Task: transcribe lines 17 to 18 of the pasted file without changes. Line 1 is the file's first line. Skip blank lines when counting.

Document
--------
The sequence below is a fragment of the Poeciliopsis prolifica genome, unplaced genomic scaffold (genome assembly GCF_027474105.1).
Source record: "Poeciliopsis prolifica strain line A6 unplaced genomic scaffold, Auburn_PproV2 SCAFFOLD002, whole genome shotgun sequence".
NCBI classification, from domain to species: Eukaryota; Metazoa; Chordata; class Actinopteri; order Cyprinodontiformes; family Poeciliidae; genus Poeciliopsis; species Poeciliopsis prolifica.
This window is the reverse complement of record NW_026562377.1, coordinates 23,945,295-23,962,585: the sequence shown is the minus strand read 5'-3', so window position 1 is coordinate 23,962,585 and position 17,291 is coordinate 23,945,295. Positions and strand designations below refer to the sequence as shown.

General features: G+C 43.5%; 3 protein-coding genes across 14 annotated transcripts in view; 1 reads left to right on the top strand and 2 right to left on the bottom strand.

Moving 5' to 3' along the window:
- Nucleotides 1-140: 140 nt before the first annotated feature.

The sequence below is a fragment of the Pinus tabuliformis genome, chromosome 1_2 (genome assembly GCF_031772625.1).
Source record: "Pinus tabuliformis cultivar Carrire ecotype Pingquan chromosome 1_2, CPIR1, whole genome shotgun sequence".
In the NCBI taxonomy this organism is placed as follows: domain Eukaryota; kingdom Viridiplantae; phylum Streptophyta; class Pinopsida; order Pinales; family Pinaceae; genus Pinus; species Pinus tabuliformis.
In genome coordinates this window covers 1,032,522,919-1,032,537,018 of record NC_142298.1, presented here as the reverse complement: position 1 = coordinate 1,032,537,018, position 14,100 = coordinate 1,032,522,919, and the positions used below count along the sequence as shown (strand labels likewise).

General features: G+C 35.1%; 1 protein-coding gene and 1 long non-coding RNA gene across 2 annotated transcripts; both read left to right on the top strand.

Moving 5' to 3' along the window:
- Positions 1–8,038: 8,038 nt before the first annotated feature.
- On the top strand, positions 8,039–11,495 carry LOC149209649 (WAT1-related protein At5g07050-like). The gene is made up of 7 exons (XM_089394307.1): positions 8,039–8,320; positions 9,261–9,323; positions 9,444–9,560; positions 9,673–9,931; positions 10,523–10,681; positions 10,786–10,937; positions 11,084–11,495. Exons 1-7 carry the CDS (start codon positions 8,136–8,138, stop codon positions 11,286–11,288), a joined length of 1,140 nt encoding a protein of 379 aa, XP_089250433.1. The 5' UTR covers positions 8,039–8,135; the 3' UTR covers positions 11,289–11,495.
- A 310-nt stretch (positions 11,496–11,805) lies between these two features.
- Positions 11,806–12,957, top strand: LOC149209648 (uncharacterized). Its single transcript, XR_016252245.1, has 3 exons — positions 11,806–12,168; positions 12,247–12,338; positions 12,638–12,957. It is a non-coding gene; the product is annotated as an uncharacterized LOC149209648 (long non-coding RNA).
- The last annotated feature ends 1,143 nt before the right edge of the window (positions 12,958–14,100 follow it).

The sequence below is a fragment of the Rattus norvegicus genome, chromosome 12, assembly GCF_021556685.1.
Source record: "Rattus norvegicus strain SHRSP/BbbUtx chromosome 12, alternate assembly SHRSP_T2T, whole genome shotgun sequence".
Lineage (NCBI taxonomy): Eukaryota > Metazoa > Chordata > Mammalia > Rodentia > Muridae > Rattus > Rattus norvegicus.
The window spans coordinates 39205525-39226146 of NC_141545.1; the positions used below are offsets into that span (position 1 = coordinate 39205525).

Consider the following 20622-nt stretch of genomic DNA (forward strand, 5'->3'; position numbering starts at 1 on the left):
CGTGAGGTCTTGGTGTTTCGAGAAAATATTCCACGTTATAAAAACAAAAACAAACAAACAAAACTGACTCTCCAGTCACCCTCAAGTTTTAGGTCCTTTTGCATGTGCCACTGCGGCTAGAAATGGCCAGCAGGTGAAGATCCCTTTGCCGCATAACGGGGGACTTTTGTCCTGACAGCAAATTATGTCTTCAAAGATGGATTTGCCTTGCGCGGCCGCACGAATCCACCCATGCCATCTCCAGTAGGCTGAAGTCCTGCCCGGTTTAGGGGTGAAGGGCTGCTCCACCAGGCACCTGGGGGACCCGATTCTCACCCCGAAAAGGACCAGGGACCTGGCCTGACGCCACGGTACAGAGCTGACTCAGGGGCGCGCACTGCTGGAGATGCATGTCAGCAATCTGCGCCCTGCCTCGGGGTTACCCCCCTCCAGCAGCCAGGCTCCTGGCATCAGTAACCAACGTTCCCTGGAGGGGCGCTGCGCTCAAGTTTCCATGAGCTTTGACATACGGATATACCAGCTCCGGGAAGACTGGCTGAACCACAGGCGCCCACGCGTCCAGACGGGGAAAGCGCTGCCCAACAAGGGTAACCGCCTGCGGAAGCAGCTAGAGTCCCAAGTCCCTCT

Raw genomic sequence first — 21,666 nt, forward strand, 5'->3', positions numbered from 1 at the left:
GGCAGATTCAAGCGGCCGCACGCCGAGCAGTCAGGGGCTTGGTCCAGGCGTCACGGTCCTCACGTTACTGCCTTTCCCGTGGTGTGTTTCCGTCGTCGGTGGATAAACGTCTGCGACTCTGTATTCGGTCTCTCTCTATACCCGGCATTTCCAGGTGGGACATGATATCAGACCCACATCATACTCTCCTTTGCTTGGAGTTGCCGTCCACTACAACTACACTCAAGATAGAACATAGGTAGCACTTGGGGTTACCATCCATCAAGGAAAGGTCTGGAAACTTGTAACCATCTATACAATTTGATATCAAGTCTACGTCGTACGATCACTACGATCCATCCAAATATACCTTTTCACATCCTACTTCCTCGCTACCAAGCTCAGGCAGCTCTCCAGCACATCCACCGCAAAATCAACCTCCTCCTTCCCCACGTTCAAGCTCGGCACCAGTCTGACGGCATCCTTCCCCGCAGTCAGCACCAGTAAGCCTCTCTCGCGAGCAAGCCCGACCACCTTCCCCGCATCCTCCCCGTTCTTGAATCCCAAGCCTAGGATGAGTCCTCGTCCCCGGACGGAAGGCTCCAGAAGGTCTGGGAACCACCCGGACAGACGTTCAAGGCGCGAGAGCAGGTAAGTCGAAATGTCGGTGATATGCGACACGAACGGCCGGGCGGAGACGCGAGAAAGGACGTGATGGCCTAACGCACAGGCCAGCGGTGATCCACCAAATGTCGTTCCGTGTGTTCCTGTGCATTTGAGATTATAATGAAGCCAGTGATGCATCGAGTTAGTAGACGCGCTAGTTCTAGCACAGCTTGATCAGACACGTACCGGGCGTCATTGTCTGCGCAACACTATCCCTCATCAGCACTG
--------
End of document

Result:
- Positions 11,806–12,957, top strand: LOC149209648 (uncharacterized). Its single transcript, XR_016252245.1, has 3 exons — positions 11,806–12,168; positions 12,247–12,338; positions 12,638–12,957. It is a non-coding gene; the product is annotated as an uncharacterized LOC149209648 (long non-coding RNA).
- The last annotated feature ends 1,143 nt before the right edge of the window (positions 12,958–14,100 follow it).